Jesse went over to the chair. He took a pinch of salt in his right hand and threw it over his left shoulder, then picked up a pinch in his left hand and threw it over his right. Hedging his bets as usual.
As he sat down on the other chair, he noticed something on the fridge that he hadn’t seen in the morning. It was a note stuck there underneath a Celtic FC magnet. He got up, moved the magnet and read.
“Jesse. You know I love you, don’t you? But you know I can’t stay any longer. I just can’t. I’m heading over to Ireland to stay with Uncle Cliff for a while. He says he can get me a job in Belfast if I want it and I guess it’s about time I earned my crust again. If it works out, I’ll be away for a couple of months. I’ll treat you to a chippy when I get back. Don’t be cross with me, son. And look after your mum. She’s a good woman deep down, if you can reach that far inside. And even if she has a funny way of showing it, she loves you too. Tell her I’ll not be home for tea. Or breakfast. I’ll give you a call soon as I’m there and don’t worry – I’ll definitely get you something to open on Christmas Day. Missing you already. Dad.”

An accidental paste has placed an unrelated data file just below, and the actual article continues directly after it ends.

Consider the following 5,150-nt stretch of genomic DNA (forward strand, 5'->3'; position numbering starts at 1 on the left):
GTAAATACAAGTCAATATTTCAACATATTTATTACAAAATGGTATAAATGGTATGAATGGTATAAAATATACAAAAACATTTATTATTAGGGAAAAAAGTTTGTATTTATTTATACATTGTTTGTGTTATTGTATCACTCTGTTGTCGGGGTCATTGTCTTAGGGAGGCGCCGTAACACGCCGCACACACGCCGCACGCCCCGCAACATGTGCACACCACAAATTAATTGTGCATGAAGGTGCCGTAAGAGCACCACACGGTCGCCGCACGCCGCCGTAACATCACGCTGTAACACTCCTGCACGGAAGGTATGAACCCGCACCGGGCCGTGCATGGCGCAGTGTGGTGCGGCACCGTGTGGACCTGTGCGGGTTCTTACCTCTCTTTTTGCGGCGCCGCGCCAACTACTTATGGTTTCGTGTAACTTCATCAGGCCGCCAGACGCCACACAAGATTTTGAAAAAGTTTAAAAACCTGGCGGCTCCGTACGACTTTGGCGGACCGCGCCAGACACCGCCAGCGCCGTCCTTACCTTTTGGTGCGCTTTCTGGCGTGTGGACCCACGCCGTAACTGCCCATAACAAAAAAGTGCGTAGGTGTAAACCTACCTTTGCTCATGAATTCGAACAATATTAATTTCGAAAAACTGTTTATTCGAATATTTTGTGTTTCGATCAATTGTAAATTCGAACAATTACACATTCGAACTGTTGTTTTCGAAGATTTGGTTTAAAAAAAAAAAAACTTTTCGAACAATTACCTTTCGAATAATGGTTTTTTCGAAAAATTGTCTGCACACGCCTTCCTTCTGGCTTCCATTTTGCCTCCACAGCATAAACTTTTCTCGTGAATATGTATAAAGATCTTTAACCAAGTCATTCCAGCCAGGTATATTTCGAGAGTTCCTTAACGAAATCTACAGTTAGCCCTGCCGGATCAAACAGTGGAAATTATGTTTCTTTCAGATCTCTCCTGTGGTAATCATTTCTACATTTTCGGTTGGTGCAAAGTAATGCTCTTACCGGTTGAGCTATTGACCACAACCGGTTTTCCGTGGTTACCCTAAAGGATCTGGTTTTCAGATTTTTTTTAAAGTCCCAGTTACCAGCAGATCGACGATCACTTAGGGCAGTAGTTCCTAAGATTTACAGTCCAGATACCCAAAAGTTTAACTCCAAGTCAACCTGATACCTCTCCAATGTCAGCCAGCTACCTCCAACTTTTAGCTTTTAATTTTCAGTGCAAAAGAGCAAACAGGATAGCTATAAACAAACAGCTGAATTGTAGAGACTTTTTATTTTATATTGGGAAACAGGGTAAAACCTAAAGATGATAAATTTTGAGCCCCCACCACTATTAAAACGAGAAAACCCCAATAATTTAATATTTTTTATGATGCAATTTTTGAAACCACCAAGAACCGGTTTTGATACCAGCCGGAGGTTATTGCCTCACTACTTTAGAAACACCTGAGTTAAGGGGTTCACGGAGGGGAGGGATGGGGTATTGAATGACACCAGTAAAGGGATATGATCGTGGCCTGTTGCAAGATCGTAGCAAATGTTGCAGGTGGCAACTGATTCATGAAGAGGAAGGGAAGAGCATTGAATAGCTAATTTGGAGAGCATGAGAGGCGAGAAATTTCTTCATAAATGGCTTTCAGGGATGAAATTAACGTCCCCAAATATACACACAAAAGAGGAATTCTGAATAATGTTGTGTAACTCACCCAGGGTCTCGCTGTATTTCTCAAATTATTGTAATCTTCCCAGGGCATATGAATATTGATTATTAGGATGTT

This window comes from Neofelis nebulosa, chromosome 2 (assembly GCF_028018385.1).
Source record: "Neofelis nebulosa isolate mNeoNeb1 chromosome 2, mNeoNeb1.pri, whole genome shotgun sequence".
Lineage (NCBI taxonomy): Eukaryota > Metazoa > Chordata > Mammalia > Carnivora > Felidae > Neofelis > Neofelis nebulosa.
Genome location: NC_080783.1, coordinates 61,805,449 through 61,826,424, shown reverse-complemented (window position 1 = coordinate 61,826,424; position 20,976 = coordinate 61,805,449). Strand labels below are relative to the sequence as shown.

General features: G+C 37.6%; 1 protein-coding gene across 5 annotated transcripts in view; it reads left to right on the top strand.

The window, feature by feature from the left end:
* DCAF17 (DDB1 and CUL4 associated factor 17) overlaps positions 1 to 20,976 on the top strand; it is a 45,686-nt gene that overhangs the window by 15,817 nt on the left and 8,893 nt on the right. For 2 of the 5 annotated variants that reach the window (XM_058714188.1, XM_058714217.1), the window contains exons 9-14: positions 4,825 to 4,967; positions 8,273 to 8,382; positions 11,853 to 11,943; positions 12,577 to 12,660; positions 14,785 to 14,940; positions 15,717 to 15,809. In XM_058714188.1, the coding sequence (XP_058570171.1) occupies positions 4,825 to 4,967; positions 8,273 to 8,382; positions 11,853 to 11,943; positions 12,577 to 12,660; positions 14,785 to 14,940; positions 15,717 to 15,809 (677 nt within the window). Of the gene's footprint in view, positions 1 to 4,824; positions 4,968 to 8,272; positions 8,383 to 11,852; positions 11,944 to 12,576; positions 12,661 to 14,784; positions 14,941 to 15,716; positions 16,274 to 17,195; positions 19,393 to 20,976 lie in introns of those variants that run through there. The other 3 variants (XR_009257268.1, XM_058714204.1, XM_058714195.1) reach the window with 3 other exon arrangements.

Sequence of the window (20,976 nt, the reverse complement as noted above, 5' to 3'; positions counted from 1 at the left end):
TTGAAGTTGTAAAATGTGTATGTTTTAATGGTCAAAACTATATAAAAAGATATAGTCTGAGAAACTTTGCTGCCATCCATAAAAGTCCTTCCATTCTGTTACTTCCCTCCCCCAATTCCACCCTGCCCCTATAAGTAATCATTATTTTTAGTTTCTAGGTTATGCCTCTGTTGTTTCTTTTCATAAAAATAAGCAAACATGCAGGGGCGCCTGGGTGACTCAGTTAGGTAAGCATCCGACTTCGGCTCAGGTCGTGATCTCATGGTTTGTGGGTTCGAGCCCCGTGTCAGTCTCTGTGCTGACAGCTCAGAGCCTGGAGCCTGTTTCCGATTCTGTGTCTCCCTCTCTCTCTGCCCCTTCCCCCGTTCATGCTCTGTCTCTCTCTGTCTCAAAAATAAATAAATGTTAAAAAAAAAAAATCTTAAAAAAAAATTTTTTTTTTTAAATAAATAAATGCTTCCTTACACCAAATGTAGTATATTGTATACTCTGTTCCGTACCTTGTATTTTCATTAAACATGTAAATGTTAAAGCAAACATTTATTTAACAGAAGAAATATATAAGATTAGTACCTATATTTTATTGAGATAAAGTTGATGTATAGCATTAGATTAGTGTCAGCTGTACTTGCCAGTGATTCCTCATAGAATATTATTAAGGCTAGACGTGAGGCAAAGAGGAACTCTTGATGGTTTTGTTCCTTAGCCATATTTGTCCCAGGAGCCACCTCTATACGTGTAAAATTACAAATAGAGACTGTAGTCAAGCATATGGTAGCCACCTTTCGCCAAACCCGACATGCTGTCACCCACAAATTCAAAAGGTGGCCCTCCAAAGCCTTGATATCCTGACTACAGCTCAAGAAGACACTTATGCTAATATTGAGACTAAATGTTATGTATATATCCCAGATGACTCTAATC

He felt as winded as he did when his mother punched him in the stomach. He never knew exactly what he’d done to deserve it, but he always retraced his steps to try and work it out and did his damnedest not to do it again.
It took a moment for him to regain his breath. He leant on the kitchen chair to keep himself still. This couldn’t be happening.
When his body was refreshed by a new supply of oxygen, he got straight onto the phone. Hit the numbers hard and fast.
There were three rings before the message service clicked in. “Helloooooo Baby. Sorry I’m busy just now. Leave a number and I’ll get right back.” Jesse didn’t bother waiting for the beep and disconnected.
Something wasn’t right. His dad never switched his phone off. Panic fluttered around in Jesse’s chest.
The thought of living alone with his mum scared the life out of him. Without Dad around, there’d be no one to stick up for him. No one to get in the way of her fists. The inside of Jesse’s head swirled like water going down a plug-hole, and the spinning made him feel sick. He rubbed his temples to settle things down, ran the steps it took to get into his room and dived under the duvet on his bed.